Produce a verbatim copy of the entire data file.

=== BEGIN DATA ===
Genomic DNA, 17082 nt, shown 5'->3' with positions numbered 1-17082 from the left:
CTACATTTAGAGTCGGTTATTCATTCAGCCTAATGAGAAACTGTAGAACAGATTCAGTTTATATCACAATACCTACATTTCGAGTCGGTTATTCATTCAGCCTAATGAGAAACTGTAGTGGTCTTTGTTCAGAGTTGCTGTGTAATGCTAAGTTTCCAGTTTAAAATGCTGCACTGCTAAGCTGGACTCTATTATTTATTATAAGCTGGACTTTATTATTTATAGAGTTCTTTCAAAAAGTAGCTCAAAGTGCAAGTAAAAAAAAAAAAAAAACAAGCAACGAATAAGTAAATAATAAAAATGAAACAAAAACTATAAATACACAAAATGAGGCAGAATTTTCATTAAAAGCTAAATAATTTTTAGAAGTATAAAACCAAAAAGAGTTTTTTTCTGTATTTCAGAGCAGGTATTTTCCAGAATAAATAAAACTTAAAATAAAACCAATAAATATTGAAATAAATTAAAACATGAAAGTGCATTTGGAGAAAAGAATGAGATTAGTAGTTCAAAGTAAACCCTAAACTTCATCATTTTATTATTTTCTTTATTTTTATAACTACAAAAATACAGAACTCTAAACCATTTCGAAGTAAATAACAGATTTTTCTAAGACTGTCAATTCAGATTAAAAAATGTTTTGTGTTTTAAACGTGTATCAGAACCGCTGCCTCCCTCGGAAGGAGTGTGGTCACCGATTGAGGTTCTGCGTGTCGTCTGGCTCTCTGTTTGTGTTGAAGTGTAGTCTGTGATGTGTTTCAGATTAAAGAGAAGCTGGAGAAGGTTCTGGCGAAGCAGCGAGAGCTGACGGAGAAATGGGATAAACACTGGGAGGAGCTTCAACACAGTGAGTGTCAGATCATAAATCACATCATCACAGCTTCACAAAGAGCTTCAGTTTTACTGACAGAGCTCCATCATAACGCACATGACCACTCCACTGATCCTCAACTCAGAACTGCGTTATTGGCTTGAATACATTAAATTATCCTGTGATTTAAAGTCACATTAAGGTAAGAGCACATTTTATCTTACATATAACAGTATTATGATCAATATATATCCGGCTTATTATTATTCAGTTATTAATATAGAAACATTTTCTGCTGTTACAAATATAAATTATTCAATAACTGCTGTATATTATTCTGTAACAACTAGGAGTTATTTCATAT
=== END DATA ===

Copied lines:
Genomic DNA, 17082 nt, shown 5'->3' with positions numbered 1-17082 from the left:
CTACATTTAGAGTCGGTTATTCATTCAGCCTAATGAGAAACTGTAGAACAGATTCAGTTTATATCACAATACCTACATTTCGAGTCGGTTATTCATTCAGCCTAATGAGAAACTGTAGTGGTCTTTGTTCAGAGTTGCTGTGTAATGCTAAGTTTCCAGTTTAAAATGCTGCACTGCTAAGCTGGACTCTATTATTTATTATAAGCTGGACTTTATTATTTATAGAGTTCTTTCAAAAAGTAGCTCAAAGTGCAAGTAAAAAAAAAAAAAAAACAAGCAACGAATAAGTAAATAATAAAAATGAAACAAAAACTATAAATACACAAAATGAGGCAGAATTTTCATTAAAAGCTAAATAATTTTTAGAAGTATAAAACCAAAAAGAGTTTTTTTCTGTATTTCAGAGCAGGTATTTTCCAGAATAAATAAAACTTAAAATAAAACCAATAAATATTGAAATAAATTAAAACATGAAAGTGCATTTGGAGAAAAGAATGAGATTAGTAGTTCAAAGTAAACCCTAAACTTCATCATTTTATTATTTTCTTTATTTTTATAACTACAAAAATACAGAACTCTAAACCATTTCGAAGTAAATAACAGATTTTTCTAAGACTGTCAATTCAGATTAAAAAATGTTTTGTGTTTTAAACGTGTATCAGAACCGCTGCCTCCCTCGGAAGGAGTGTGGTCACCGATTGAGGTTCTGCGTGTCGTCTGGCTCTCTGTTTGTGTTGAAGTGTAGTCTGTGATGTGTTTCAGATTAAAGAGAAGCTGGAGAAGGTTCTGGCGAAGCAGCGAGAGCTGACGGAGAAATGGGATAAACACTGGGAGGAGCTTCAACACAGTGAGTGTCAGATCATAAATCACATCATCACAGCTTCACAAAGAGCTTCAGTTTTACTGACAGAGCTCCATCATAACGCACATGACCACTCCACTGATCCTCAACTCAGAACTGCGTTATTGGCTTGAATACATTAAATTATCCTGTGATTTAAAGTCACATTAAGGTAAGAGCACATTTTATCTTACATATAACAGTATTATGATCAATATATATCCGGCTTATTATTATTCAGTTATTAATATAGAAACATTTTCTGCTGTTACAAATATAAATTATTCAATAACTGCTGTATATTATTCTGTAACAACTAGGAGTTATTTCATAT